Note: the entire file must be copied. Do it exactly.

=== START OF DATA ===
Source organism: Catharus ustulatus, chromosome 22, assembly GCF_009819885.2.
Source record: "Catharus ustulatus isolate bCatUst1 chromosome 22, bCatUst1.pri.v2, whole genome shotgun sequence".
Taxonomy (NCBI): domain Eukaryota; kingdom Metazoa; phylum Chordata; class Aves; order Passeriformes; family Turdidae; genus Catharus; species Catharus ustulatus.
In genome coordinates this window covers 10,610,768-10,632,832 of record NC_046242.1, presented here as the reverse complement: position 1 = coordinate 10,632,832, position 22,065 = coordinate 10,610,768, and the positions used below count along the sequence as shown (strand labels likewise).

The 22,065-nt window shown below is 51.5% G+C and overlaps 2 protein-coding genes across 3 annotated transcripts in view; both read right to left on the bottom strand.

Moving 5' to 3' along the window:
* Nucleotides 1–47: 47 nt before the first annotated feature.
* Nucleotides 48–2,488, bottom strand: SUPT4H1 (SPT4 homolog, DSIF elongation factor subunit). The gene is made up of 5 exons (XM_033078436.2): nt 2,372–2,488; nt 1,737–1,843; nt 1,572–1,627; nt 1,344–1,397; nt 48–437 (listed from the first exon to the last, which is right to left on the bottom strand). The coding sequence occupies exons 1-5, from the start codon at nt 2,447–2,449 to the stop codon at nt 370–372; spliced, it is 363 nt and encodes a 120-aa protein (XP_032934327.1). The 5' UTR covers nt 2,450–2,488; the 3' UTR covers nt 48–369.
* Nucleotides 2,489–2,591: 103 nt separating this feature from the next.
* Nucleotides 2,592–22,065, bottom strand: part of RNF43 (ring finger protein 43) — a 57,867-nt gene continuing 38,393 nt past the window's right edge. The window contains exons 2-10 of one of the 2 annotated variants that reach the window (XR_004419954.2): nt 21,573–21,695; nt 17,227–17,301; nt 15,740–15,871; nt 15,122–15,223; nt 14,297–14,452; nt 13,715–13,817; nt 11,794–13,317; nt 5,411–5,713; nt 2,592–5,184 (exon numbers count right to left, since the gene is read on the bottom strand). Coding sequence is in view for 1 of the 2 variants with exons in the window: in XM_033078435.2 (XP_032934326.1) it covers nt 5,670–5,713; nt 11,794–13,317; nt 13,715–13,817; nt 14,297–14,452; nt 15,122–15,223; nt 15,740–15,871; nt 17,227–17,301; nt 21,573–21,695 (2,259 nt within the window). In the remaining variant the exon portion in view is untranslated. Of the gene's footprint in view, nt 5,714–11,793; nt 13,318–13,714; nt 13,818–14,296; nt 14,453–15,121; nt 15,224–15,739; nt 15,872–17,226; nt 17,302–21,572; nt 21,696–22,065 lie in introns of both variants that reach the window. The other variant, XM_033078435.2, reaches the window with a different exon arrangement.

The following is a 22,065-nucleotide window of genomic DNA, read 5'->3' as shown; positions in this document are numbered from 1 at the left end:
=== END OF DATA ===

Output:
Source organism: Catharus ustulatus, chromosome 22, assembly GCF_009819885.2.
Source record: "Catharus ustulatus isolate bCatUst1 chromosome 22, bCatUst1.pri.v2, whole genome shotgun sequence".
Taxonomy (NCBI): domain Eukaryota; kingdom Metazoa; phylum Chordata; class Aves; order Passeriformes; family Turdidae; genus Catharus; species Catharus ustulatus.
In genome coordinates this window covers 10,610,768-10,632,832 of record NC_046242.1, presented here as the reverse complement: position 1 = coordinate 10,632,832, position 22,065 = coordinate 10,610,768, and the positions used below count along the sequence as shown (strand labels likewise).

The 22,065-nt window shown below is 51.5% G+C and overlaps 2 protein-coding genes across 3 annotated transcripts in view; both read right to left on the bottom strand.

Moving 5' to 3' along the window:
* Nucleotides 1–47: 47 nt before the first annotated feature.
* Nucleotides 48–2,488, bottom strand: SUPT4H1 (SPT4 homolog, DSIF elongation factor subunit). The gene is made up of 5 exons (XM_033078436.2): nt 2,372–2,488; nt 1,737–1,843; nt 1,572–1,627; nt 1,344–1,397; nt 48–437 (listed from the first exon to the last, which is right to left on the bottom strand). The coding sequence occupies exons 1-5, from the start codon at nt 2,447–2,449 to the stop codon at nt 370–372; spliced, it is 363 nt and encodes a 120-aa protein (XP_032934327.1). The 5' UTR covers nt 2,450–2,488; the 3' UTR covers nt 48–369.
* Nucleotides 2,489–2,591: 103 nt separating this feature from the next.
* Nucleotides 2,592–22,065, bottom strand: part of RNF43 (ring finger protein 43) — a 57,867-nt gene continuing 38,393 nt past the window's right edge. The window contains exons 2-10 of one of the 2 annotated variants that reach the window (XR_004419954.2): nt 21,573–21,695; nt 17,227–17,301; nt 15,740–15,871; nt 15,122–15,223; nt 14,297–14,452; nt 13,715–13,817; nt 11,794–13,317; nt 5,411–5,713; nt 2,592–5,184 (exon numbers count right to left, since the gene is read on the bottom strand). Coding sequence is in view for 1 of the 2 variants with exons in the window: in XM_033078435.2 (XP_032934326.1) it covers nt 5,670–5,713; nt 11,794–13,317; nt 13,715–13,817; nt 14,297–14,452; nt 15,122–15,223; nt 15,740–15,871; nt 17,227–17,301; nt 21,573–21,695 (2,259 nt within the window). In the remaining variant the exon portion in view is untranslated. Of the gene's footprint in view, nt 5,714–11,793; nt 13,318–13,714; nt 13,818–14,296; nt 14,453–15,121; nt 15,224–15,739; nt 15,872–17,226; nt 17,302–21,572; nt 21,696–22,065 lie in introns of both variants that reach the window. The other variant, XM_033078435.2, reaches the window with a different exon arrangement.

The following is a 22,065-nucleotide window of genomic DNA, read 5'->3' as shown; positions in this document are numbered from 1 at the left end: